LOCALS ON THE ISLAND of Patmos, a craggy Greek beauty in the northern Dodecanese, have long embraced a custom of passing home ownership down through the female line. This made practical sense in a deadly seafaring culture; it also slipped a great deal of power into the hands of Greek women. When a new house was built, the first girl in the family took possession and gave it her name—and so it is called as long as it stands.
Greek-born Katerina Tsigarida oversees the current fortunes of five houses on Patmos, four of them scattered through the hillside village of Chora and one sequestered down along the rugged Aegean coast. The 59-year-old architect makes a worthy guardian. “Lucy’s was my first love, then gradually the others, ” she says of the townhouse in Chora that she and her husband, Dmitris, a businessman, bought in 1993, soon after their first visit to the island with their three young children. During summer vacations from their home in Thessaloniki, the couple restored the 18th-century dwelling, whose structure and carefully crafted details were decrepit but still intact. Before long they owned a handful of properties, which are now shared with an extended network of family and friends. “Not everybody on the island appreciates these houses and keeps up their original functions, ” Tsigarida remarks. “We wanted to save them, shall we say.”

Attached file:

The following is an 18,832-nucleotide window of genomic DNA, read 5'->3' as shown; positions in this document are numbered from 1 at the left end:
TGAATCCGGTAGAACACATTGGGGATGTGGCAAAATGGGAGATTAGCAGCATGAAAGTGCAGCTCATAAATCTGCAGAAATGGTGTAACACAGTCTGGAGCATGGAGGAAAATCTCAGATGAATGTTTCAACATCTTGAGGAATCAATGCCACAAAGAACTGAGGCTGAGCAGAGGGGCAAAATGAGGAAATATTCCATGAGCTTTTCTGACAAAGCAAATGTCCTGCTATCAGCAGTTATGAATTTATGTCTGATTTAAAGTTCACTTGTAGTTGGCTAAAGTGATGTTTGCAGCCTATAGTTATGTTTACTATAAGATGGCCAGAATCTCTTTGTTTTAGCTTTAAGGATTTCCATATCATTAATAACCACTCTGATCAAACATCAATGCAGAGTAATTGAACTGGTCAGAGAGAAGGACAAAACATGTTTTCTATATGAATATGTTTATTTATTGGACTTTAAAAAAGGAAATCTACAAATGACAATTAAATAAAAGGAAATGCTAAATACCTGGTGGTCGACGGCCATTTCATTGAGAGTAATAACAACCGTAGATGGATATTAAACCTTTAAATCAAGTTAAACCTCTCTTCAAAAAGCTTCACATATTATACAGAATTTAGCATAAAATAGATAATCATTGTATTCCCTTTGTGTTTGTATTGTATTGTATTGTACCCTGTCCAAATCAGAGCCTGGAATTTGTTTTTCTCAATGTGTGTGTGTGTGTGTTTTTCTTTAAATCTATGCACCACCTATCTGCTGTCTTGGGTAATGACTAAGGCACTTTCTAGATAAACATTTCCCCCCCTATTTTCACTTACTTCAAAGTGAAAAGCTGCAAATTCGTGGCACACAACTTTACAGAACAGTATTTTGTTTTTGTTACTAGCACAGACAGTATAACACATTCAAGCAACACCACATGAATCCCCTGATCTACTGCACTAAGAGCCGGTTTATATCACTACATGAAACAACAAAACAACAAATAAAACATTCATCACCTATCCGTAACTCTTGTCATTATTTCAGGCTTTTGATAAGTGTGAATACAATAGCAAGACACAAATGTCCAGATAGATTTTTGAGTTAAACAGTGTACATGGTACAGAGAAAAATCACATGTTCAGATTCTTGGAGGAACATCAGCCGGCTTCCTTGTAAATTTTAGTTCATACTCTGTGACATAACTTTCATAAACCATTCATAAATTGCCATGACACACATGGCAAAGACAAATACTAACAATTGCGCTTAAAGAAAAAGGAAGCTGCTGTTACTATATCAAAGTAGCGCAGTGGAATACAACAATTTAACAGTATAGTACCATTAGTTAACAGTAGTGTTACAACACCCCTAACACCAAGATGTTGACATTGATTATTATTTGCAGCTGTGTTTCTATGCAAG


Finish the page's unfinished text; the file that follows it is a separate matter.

Ruin is also somewhat of a tradition on Patmos, where centuries of Christian, Arab, Byzantine and Ottoman occupation stripped the island of its classical monuments—though not the volcanic cave where St. John is said to have written the Book of Revelation. In medieval times, ancient building stones were recycled in the hilltop Monastery of St. John the Theologian, whose vast grayness looms like a benevolent cloud over the whitewashed rooftops of Chora.
Nicolas Fegaros, one of the stonemasons responsible for restoring the monastery (it’s now a UNESCO World Heritage site), helped Tsigarida with her first house, and the lessons he imparted to his son-in-law and grandson on the job also made their way to her. “Patmos is a very small island, ” says the architect, who runs a contemporary practice based in Thessaloniki. “If you’re not born there, you are a foreigner. But I found a way to communicate and understand and not to put my own eye on top.” She began to see the anonymity of preservation work as a respite from her professional life. “There is not so much ego here—I try to disappear, ” she says. “Maybe dealing with contemporary architecture has helped me appreciate these houses more.”